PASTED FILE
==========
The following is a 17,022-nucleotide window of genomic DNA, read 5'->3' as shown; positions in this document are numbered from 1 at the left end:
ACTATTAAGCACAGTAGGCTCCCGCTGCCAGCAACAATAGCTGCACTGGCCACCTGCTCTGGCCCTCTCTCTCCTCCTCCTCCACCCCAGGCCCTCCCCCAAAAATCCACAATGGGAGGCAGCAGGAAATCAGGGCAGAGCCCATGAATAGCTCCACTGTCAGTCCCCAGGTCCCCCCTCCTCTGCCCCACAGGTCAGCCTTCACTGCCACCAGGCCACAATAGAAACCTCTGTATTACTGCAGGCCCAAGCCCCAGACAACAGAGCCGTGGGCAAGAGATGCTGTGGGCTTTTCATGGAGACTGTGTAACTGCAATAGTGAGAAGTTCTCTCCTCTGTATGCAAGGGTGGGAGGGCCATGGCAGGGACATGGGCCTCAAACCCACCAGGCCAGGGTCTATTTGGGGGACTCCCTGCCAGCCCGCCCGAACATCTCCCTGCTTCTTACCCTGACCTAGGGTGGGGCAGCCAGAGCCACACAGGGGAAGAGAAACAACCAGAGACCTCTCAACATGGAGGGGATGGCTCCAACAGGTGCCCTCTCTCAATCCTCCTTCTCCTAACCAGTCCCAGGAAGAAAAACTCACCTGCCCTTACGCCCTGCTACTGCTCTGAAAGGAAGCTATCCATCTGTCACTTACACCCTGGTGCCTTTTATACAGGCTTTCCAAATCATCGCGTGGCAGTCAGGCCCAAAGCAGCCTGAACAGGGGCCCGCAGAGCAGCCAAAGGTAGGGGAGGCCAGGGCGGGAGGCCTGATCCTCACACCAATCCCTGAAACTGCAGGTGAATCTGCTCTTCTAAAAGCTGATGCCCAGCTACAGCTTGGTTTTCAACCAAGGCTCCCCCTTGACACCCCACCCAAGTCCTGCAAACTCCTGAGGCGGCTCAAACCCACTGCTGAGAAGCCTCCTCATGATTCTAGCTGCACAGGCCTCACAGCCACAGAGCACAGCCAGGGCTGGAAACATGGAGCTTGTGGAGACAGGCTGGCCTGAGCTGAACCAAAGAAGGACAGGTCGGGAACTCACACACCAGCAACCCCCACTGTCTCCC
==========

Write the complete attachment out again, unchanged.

The following is a 17,022-nucleotide window of genomic DNA, read 5'->3' as shown; positions in this document are numbered from 1 at the left end:
ACTATTAAGCACAGTAGGCTCCCGCTGCCAGCAACAATAGCTGCACTGGCCACCTGCTCTGGCCCTCTCTCTCCTCCTCCTCCACCCCAGGCCCTCCCCCAAAAATCCACAATGGGAGGCAGCAGGAAATCAGGGCAGAGCCCATGAATAGCTCCACTGTCAGTCCCCAGGTCCCCCCTCCTCTGCCCCACAGGTCAGCCTTCACTGCCACCAGGCCACAATAGAAACCTCTGTATTACTGCAGGCCCAAGCCCCAGACAACAGAGCCGTGGGCAAGAGATGCTGTGGGCTTTTCATGGAGACTGTGTAACTGCAATAGTGAGAAGTTCTCTCCTCTGTATGCAAGGGTGGGAGGGCCATGGCAGGGACATGGGCCTCAAACCCACCAGGCCAGGGTCTATTTGGGGGACTCCCTGCCAGCCCGCCCGAACATCTCCCTGCTTCTTACCCTGACCTAGGGTGGGGCAGCCAGAGCCACACAGGGGAAGAGAAACAACCAGAGACCTCTCAACATGGAGGGGATGGCTCCAACAGGTGCCCTCTCTCAATCCTCCTTCTCCTAACCAGTCCCAGGAAGAAAAACTCACCTGCCCTTACGCCCTGCTACTGCTCTGAAAGGAAGCTATCCATCTGTCACTTACACCCTGGTGCCTTTTATACAGGCTTTCCAAATCATCGCGTGGCAGTCAGGCCCAAAGCAGCCTGAACAGGGGCCCGCAGAGCAGCCAAAGGTAGGGGAGGCCAGGGCGGGAGGCCTGATCCTCACACCAATCCCTGAAACTGCAGGTGAATCTGCTCTTCTAAAAGCTGATGCCCAGCTACAGCTTGGTTTTCAACCAAGGCTCCCCCTTGACACCCCACCCAAGTCCTGCAAACTCCTGAGGCGGCTCAAACCCACTGCTGAGAAGCCTCCTCATGATTCTAGCTGCACAGGCCTCACAGCCACAGAGCACAGCCAGGGCTGGAAACATGGAGCTTGTGGAGACAGGCTGGCCTGAGCTGAACCAAAGAAGGACAGGTCGGGAACTCACACACCAGCAACCCCCACTGTCTCCC